A longtime customer and close industry colleague, Hank Walton of Midwest Land & Cattle, sent the following letter to several industry publications. We present his thoughts on the current market situation:Read more
The Mexican cattle and beef industry has evolved rapidly in the past decade, most notably in the expansion of beef exports from Mexico, 89 percent of which entered the United States in 2017.
“Mexico is attempting to develop a more diverse set of exports markets, partly the result of natural market growth and partly the result of uncertainty surrounding U.S. trade policy and revisions to the North American Free Trade Agreement,” said Derrell Peel, Oklahoma State University Cooperative Extension livestock marketing specialist.
Financial incentive and genetic improvement programs along with stable grain prices are paving the pathway for Mexico’s herd recovering, however, the herd recovery in the U.S. would slow live cattle exports in the short/medium term. As Mexico’s production is expected to grow during 2017, increased beef exports will maintain stable per capita beef consumption. While Mexico learns how to deal with porcine epidemic diarrhea (PED) and to make genetic improvements in domestic herd, pork production is expected to bolster supplies, increase price competitiveness with other meats, and therefore, increase consumption. The recently-created Animal Protein National Commission (CONAPO) would advocate for increased protein consumption regardless the animal origin. During 2017, Mexico will continue importing beef and pork from the United States.
Stable grain prices would boost production in the mid-term
Mexico’s main financial incentive program, which continues enticing producers to repopulate the domestic herd, is reportedly meeting its objectives. Mexican cattle production is forecast to expand to 7.1 million head in 2017, as producers who are registered for the 2016 Program to Promote the Livestock Sector (“Programa de Fomento Ganadero”) are reportedly entitled to continue receiving a direct subsidy for 2017. Improved genetics through the Program for Genetic Improvement are expected to aid cattleman in the recovery of the domestic herd as well.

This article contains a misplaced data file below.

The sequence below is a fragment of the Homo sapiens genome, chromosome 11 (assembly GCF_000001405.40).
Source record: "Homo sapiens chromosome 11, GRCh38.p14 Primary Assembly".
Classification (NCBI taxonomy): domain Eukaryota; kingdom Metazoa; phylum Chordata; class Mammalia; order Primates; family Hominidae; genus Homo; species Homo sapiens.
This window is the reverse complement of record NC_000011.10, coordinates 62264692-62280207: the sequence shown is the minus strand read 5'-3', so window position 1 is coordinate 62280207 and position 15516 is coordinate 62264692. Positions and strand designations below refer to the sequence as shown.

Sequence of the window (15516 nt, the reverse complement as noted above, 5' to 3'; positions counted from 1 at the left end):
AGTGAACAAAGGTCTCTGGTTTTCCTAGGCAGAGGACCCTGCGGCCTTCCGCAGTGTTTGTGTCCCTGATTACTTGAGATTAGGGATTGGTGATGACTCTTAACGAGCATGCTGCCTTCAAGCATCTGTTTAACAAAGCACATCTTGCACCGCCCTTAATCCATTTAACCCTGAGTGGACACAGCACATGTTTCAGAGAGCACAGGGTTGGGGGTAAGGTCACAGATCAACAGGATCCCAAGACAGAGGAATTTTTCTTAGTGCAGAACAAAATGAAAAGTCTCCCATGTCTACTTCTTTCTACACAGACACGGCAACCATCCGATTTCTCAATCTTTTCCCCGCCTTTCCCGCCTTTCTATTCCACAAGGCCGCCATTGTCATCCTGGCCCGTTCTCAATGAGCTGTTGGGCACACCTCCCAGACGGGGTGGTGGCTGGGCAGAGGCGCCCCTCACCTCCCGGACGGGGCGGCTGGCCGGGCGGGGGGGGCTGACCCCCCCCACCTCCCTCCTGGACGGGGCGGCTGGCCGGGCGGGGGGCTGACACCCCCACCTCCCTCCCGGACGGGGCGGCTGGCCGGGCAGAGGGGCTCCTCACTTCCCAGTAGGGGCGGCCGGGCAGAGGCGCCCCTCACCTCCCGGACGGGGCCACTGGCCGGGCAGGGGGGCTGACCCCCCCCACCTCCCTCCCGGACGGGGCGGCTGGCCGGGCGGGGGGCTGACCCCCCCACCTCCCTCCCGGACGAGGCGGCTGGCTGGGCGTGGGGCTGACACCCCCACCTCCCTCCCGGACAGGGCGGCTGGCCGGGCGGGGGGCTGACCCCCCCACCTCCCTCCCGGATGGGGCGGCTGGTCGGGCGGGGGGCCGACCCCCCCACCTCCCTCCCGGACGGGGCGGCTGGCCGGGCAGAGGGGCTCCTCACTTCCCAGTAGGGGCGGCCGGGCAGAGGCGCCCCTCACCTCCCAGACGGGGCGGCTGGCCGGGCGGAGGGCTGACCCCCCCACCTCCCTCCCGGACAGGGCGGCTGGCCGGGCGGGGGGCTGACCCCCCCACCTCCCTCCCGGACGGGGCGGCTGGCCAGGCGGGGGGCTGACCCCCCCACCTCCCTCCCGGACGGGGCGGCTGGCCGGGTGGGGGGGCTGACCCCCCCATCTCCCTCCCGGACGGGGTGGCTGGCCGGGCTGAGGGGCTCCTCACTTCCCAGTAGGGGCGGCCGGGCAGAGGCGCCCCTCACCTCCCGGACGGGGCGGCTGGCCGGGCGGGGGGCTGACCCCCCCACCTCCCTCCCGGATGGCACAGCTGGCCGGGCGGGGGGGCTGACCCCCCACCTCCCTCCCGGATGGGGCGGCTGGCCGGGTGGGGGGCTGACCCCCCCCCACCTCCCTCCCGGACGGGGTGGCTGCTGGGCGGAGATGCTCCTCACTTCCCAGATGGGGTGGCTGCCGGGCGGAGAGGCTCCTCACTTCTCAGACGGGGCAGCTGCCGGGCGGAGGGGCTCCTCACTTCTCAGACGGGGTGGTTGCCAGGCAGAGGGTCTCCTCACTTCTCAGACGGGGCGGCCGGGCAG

As previously reported, this program is enabling producers to remain in business and to offset obstacles to repopulation that the domestic herd has previously encountered, in particular, the lack of steers for feedlots. Due to the incentive to feed steers, calf slaughter is expected to decline by the end of 2016, but will likely rebound in 2017. Despite an ample supply of grain and pasture in 2016, herd expansion is unlikely to occur until 2017 at the earliest.Read more
The U.S. and Mexican cattle and beef industries continue to integrate, building on a long history of trade between the two countries. Mexico has exported feeder cattle to the U.S. for more than a century and continues to do so today. After increasing in the mid-1980s, U.S. imports of Mexican cattle have averaged 1.08 million head for the last 30 years. In the most recent ten years, the average has been slightly higher at 1.14 million head per year. Mexican cattle have added an average of 2.9 percent annually to the U.S. calf crop for the past 30 years, with the percentage slightly higher in recent years as U.S. cattle inventories have declined.
In 2015, imports of Mexican cattle were 1.15 million head, up 3.5 percent year over year and just slightly higher than the ten year average. Imports dropped sharply at the end of 2015, with November down 29.7 percent and December down 36.4 percent compared to the same months one year earlier. This decrease in imports of Mexican cattle at the end of 2015 no doubt reflects lower U.S. cattle prices but also likely is a result of tight cattle supplies in Mexico. Lower U.S. cattle prices reduce the incentive to export cattle from Mexico but this is partially offset by the rapid erosion in the value of the Mexican Peso at the end of 2015, which keeps U.S. cattle prices relatively higher in Mexico. Despite indications of declining cattle numbers in Mexico, record high U.S. prices combined with a weakening Peso kept U.S. imports of Mexican cattle high through 2014 and most of 2015. Domestic Mexican cattle supplies have also been boosted by increased imports of cattle from Central America.Read more
Why you should listen
Desertification of the world’s grasslands, Allan Savory suggests, is the immediate cause of poverty, social breakdown, violence, cultural genocide — and a significant contribution to climate change. In the 1960s, while working in Africa on the interrelated problems of increasing poverty and disappearing wildlife, Savory made a significant breakthrough in understanding the degradation and desertification of grassland ecosystems. After decades of study and collaboration, thousands of managers of land, livestock and wildlife on five continents today follow the methodology he calls “Holistic Management.”